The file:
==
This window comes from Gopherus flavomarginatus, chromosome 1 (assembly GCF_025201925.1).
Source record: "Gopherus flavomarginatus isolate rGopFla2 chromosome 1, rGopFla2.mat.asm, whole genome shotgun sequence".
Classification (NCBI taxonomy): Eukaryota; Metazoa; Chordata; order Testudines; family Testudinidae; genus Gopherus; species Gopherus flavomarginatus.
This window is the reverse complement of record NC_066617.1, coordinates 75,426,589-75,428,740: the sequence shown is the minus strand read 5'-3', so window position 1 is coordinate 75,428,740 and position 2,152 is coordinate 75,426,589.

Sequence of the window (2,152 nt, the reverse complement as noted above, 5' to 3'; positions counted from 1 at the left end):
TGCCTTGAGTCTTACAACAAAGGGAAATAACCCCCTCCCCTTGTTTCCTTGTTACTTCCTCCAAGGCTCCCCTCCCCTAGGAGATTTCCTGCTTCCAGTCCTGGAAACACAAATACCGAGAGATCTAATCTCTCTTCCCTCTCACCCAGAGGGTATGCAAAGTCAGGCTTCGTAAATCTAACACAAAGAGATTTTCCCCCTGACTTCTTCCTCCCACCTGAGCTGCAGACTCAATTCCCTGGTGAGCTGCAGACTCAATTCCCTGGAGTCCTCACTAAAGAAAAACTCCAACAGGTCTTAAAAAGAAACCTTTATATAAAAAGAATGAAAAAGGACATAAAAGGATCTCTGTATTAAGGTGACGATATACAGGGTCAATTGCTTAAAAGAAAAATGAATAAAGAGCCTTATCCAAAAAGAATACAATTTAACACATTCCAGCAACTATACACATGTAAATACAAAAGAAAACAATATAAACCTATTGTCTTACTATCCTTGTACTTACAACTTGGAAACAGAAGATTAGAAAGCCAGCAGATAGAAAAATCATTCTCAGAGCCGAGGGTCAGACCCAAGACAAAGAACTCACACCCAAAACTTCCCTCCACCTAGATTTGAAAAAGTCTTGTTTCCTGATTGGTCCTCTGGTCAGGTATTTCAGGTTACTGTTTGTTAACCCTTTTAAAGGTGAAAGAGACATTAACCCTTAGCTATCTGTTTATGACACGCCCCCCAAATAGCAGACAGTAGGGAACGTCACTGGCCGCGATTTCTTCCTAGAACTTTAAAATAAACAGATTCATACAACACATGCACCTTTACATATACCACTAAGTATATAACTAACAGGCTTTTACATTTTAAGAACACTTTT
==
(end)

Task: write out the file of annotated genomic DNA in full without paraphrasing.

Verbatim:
This window comes from Gopherus flavomarginatus, chromosome 1 (assembly GCF_025201925.1).
Source record: "Gopherus flavomarginatus isolate rGopFla2 chromosome 1, rGopFla2.mat.asm, whole genome shotgun sequence".
Classification (NCBI taxonomy): Eukaryota; Metazoa; Chordata; order Testudines; family Testudinidae; genus Gopherus; species Gopherus flavomarginatus.
This window is the reverse complement of record NC_066617.1, coordinates 75,426,589-75,428,740: the sequence shown is the minus strand read 5'-3', so window position 1 is coordinate 75,428,740 and position 2,152 is coordinate 75,426,589.

Sequence of the window (2,152 nt, the reverse complement as noted above, 5' to 3'; positions counted from 1 at the left end):
TGCCTTGAGTCTTACAACAAAGGGAAATAACCCCCTCCCCTTGTTTCCTTGTTACTTCCTCCAAGGCTCCCCTCCCCTAGGAGATTTCCTGCTTCCAGTCCTGGAAACACAAATACCGAGAGATCTAATCTCTCTTCCCTCTCACCCAGAGGGTATGCAAAGTCAGGCTTCGTAAATCTAACACAAAGAGATTTTCCCCCTGACTTCTTCCTCCCACCTGAGCTGCAGACTCAATTCCCTGGTGAGCTGCAGACTCAATTCCCTGGAGTCCTCACTAAAGAAAAACTCCAACAGGTCTTAAAAAGAAACCTTTATATAAAAAGAATGAAAAAGGACATAAAAGGATCTCTGTATTAAGGTGACGATATACAGGGTCAATTGCTTAAAAGAAAAATGAATAAAGAGCCTTATCCAAAAAGAATACAATTTAACACATTCCAGCAACTATACACATGTAAATACAAAAGAAAACAATATAAACCTATTGTCTTACTATCCTTGTACTTACAACTTGGAAACAGAAGATTAGAAAGCCAGCAGATAGAAAAATCATTCTCAGAGCCGAGGGTCAGACCCAAGACAAAGAACTCACACCCAAAACTTCCCTCCACCTAGATTTGAAAAAGTCTTGTTTCCTGATTGGTCCTCTGGTCAGGTATTTCAGGTTACTGTTTGTTAACCCTTTTAAAGGTGAAAGAGACATTAACCCTTAGCTATCTGTTTATGACACGCCCCCCAAATAGCAGACAGTAGGGAACGTCACTGGCCGCGATTTCTTCCTAGAACTTTAAAATAAACAGATTCATACAACACATGCACCTTTACATATACCACTAAGTATATAACTAACAGGCTTTTACATTTTAAGAACACTTTT